During this this time we have weathered a global recession, austerity cuts, the rise in kindle and e-books and the continuing growth of Amazon and like a little Cornish limpet we have hung on in there. Since 2006 we have grown from a second-hand bookshop to a mix of new, used and well loved. We have published books, Losing it in Cornwall and Scribbles from the Edge, others are on the way. We’ve held many wonderful signing events with EV Thompson, made friends with lots of great authors and supported many new writers.
Hurley Books is now an established feature of Mevagissey and every year people return to stand in front of our famous black board to try to solve our puzzles. We have done this with the help and support of great staff and wonderful family and ultimately from the customers that walk in the door.
Join us on the 2nd where we will be launching a wide range of promotions throughout the month of December.
I love books, let me tell you, no one loves books more that I do. Everyone tells me I have great books, I don’t know, but it’s what people tell me. And those books? Great books by the way. They are written by great authors, the very best, let me tell you, seriously, we have gathered the very best books together. Fantastic books and together we are going to make Christmas great again.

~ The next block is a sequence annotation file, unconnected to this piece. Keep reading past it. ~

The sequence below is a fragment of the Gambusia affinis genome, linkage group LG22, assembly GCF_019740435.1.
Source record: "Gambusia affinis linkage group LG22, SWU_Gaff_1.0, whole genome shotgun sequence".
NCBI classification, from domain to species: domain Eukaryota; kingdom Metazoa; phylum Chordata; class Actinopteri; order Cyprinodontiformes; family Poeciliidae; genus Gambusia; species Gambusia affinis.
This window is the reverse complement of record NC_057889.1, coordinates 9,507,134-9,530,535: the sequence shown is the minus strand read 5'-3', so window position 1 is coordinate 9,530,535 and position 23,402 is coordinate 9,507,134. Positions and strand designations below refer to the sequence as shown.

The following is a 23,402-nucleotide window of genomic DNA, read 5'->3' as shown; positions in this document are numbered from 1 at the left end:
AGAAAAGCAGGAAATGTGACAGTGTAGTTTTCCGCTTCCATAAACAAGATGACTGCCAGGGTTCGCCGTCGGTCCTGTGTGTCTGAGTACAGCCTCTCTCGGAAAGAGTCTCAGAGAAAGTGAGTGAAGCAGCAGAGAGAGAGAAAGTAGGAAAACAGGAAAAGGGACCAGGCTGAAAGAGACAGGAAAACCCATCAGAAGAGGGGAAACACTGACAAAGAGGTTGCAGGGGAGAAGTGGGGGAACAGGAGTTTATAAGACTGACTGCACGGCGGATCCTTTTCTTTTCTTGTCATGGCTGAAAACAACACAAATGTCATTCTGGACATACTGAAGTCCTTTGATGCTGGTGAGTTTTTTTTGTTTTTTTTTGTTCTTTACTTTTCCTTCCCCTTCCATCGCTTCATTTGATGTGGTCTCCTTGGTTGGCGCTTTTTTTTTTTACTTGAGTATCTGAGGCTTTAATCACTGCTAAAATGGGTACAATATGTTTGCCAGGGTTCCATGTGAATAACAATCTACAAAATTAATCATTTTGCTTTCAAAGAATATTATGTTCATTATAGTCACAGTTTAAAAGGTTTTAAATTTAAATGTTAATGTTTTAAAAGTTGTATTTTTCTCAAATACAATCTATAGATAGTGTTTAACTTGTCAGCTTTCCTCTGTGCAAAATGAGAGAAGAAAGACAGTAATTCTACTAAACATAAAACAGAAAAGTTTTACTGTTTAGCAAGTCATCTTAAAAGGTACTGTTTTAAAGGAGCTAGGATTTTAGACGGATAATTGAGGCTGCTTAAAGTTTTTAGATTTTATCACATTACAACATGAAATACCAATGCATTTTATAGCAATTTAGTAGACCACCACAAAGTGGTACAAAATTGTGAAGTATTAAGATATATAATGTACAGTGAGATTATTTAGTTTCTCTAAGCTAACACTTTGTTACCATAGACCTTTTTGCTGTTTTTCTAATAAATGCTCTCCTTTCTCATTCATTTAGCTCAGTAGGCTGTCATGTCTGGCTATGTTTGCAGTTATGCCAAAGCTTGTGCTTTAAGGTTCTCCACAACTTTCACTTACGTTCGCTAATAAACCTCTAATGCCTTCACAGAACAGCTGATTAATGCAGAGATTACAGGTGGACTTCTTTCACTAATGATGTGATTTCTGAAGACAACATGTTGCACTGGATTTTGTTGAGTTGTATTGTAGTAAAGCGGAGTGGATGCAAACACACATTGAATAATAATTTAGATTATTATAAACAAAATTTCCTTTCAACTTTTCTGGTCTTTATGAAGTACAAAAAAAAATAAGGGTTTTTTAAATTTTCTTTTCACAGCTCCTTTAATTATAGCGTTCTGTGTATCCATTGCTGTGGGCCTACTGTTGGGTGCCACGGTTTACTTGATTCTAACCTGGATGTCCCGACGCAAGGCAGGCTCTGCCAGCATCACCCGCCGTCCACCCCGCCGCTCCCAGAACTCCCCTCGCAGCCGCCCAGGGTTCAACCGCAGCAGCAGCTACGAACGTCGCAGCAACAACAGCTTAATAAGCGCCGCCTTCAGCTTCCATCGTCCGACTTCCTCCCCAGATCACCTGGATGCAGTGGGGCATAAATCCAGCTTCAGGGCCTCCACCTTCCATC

What about a signed first edition signed by the very best people. Trust me I know them and they are the best. What about Ann Cleeves? She writes the best crime fiction ever and what about Michelle Paver, she tells the very best scary stories and trust me I should know. How about Stef Penney, what a knock out! Great women, I love these women and no one loves women more than me, let me tell you. We’ve even got the latest signed Ben Aaronovich. Numbers are limited for all these so be quick.
How about children’s books? Let me tell you I’ve heard about children, I understand they are really great. Fantastic people,and they will love these books. Of course you will have to buy these for them but I can tell you that if you do that will make you the best, the very best. If you like surprises, and who doesn’t, especially when they can be just so surprising, then try some of our pop ups. Or what about That’s Not My Penguin. Great books. Really. Trust me,we are going to make Christmas great again.